Scientific Research and Essays

  • Abbreviation: Sci. Res. Essays
  • Language: English
  • ISSN: 1992-2248
  • DOI: 10.5897/SRE
  • Start Year: 2006
  • Published Articles: 2740

Full Length Research Paper

The influence of motives on risky behavior in traffic: Comparison between motorcyclists and passenger car drivers

Vladimir Jevtić1*, Milan Vujanić2, Krsto Lipovac3, Dragan Jovanović4 and Predrag Stanojević5
  1Secretariat for Traffic, City of Belgrade, Department for Traffic Safety and Public Relations, Serbia. 2Faculty of Transport and Traffic Engineering, University of Belgrade, Serbia. 3Academy of Criminalistic and Police studies, Serbia. 4Faculty of Technical Sciences, University of Novi Sad, Serbia. 5Polytechnic School of Vocational Studies Uroševac, Serbia.
Email: [email protected]

  •  Accepted: 05 March 2012
  •  Published: 16 March 2012



Motorcycle riders represent one of the most endangered groups of traffic participants. It is important to determine which factors influence the increased number of motorcycle deaths in relation to other categories of participants, especially automobile drivers. Motives are often related to risky behaviour in traffic, therefore this paper examines the influence of motives on risky behaviour of motorcyclists and passenger car drivers. The study was based on questionnaire examination that included 144 motorcyclists and 144 passenger car drivers from Serbia. The questionnaires measured their motivation and risky behaviour, while they also collected socio-demographic data. The main objective of the study was to determine the difference between the motivation and risky behaviour of motorcyclists as opposed to passenger car drivers, as well as to determine the motives that are responsible for their risky behaviour.  The general research results show that, due to the existence of analyzed motives, riskier driving is more pronounced in motorcyclists than drivers of passenger cars. Based on the analyzed motives, we can explain 35.3% of the variance in risky behaviour of passenger car drivers and 61.6% of the variance in risky behaviour of motorcyclists. The motive Social influence (β = -0.35, p <0.001) proved to be the most significant predictor of risky behaviour among car drivers, while the motive Confidence/familiarity (β = -0.48, p < 0.001) proved to be the most significant predictor of risky behaviour among motorcyclists.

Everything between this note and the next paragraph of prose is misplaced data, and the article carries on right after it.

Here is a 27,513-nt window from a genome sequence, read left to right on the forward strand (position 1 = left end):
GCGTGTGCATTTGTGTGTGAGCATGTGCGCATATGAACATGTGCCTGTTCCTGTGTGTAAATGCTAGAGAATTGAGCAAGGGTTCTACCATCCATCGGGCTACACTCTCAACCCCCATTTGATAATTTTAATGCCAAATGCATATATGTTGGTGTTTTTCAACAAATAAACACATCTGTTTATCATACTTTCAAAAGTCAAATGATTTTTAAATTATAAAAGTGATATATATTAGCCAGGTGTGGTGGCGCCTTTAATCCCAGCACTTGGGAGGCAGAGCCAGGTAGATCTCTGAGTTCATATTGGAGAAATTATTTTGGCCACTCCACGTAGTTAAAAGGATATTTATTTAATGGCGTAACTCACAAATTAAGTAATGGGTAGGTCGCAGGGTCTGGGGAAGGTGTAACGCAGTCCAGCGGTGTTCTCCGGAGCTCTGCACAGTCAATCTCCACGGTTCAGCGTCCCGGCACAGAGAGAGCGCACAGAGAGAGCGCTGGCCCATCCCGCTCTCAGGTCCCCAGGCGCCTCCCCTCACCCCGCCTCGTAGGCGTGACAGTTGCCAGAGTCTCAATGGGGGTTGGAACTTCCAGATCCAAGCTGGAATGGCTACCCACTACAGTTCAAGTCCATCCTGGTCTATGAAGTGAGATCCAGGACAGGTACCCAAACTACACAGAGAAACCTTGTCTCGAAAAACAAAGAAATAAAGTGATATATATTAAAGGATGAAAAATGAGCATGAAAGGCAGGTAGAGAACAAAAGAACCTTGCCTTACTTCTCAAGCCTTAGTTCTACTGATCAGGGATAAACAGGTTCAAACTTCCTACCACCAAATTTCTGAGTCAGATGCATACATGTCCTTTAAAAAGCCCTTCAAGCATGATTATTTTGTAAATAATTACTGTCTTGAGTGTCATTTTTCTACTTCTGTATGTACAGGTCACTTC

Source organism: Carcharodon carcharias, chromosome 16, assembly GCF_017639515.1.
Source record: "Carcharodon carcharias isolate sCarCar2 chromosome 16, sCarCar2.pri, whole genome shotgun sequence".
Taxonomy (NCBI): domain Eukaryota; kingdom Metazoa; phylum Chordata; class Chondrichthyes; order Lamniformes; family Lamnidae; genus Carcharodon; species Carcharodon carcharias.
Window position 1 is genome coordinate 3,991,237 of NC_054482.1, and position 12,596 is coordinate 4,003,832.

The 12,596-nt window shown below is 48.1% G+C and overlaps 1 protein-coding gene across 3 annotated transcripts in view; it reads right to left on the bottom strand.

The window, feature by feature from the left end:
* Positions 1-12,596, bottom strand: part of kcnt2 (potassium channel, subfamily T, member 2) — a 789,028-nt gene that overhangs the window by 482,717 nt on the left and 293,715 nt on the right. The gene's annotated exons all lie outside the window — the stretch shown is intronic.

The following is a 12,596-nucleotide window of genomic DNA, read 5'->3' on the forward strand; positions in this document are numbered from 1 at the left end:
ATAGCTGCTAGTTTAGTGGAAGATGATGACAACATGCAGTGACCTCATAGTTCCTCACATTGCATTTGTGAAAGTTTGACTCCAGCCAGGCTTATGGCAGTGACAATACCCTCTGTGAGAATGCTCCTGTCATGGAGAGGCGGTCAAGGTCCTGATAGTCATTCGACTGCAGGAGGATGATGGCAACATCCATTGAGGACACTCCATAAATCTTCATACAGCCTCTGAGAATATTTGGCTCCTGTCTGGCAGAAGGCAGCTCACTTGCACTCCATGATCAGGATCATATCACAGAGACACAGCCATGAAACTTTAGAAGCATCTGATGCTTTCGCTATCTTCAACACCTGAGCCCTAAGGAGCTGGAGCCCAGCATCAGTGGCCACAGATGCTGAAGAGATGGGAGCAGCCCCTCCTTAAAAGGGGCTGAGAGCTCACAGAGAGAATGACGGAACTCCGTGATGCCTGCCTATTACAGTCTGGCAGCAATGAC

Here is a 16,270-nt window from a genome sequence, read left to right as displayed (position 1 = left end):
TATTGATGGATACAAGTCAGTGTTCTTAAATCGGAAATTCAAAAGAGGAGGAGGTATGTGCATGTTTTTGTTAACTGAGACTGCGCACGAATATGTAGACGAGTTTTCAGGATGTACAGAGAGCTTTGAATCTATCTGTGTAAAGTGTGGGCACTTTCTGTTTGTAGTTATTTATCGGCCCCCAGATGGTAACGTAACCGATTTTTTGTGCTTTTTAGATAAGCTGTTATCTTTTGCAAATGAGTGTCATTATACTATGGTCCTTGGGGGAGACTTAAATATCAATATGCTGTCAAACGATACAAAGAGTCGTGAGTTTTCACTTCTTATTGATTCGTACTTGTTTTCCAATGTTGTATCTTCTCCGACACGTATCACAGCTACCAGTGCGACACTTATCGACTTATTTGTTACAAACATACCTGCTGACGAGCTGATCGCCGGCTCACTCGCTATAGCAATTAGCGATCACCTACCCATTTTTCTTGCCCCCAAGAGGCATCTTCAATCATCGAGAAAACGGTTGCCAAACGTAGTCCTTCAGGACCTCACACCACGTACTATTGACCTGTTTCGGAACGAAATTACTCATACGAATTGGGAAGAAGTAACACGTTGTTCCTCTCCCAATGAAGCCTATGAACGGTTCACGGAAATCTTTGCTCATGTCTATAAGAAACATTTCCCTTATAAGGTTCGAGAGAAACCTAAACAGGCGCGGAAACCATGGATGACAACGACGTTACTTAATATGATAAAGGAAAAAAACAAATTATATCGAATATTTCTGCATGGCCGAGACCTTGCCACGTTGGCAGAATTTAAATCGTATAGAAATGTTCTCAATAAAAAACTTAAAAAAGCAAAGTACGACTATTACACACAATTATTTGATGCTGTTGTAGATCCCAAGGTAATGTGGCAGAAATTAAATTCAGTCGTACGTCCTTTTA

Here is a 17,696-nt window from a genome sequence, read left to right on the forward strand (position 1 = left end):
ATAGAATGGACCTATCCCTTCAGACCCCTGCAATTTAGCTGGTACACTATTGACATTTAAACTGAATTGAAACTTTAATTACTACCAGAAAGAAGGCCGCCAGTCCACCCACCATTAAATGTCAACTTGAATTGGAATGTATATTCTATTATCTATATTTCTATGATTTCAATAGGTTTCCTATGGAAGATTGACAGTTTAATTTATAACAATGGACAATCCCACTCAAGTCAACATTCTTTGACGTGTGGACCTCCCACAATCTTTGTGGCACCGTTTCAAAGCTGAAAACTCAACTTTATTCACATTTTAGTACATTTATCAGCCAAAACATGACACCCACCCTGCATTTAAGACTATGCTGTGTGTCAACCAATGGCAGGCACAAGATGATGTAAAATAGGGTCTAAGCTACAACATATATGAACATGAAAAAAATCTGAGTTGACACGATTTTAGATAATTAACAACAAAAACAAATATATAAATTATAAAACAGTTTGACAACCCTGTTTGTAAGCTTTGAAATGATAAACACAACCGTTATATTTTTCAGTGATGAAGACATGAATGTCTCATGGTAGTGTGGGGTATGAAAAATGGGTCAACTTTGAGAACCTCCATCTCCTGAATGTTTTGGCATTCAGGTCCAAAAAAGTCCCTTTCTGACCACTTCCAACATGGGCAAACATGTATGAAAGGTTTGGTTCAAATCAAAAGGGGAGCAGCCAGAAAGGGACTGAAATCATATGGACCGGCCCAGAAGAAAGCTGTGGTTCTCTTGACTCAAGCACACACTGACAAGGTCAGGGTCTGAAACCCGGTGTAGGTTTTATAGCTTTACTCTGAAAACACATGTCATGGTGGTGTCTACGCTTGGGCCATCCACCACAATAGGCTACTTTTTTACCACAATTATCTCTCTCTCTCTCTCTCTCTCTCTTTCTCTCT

Key words: Traffic safety, motorcyclists, passenger car drivers, behaviour, motives.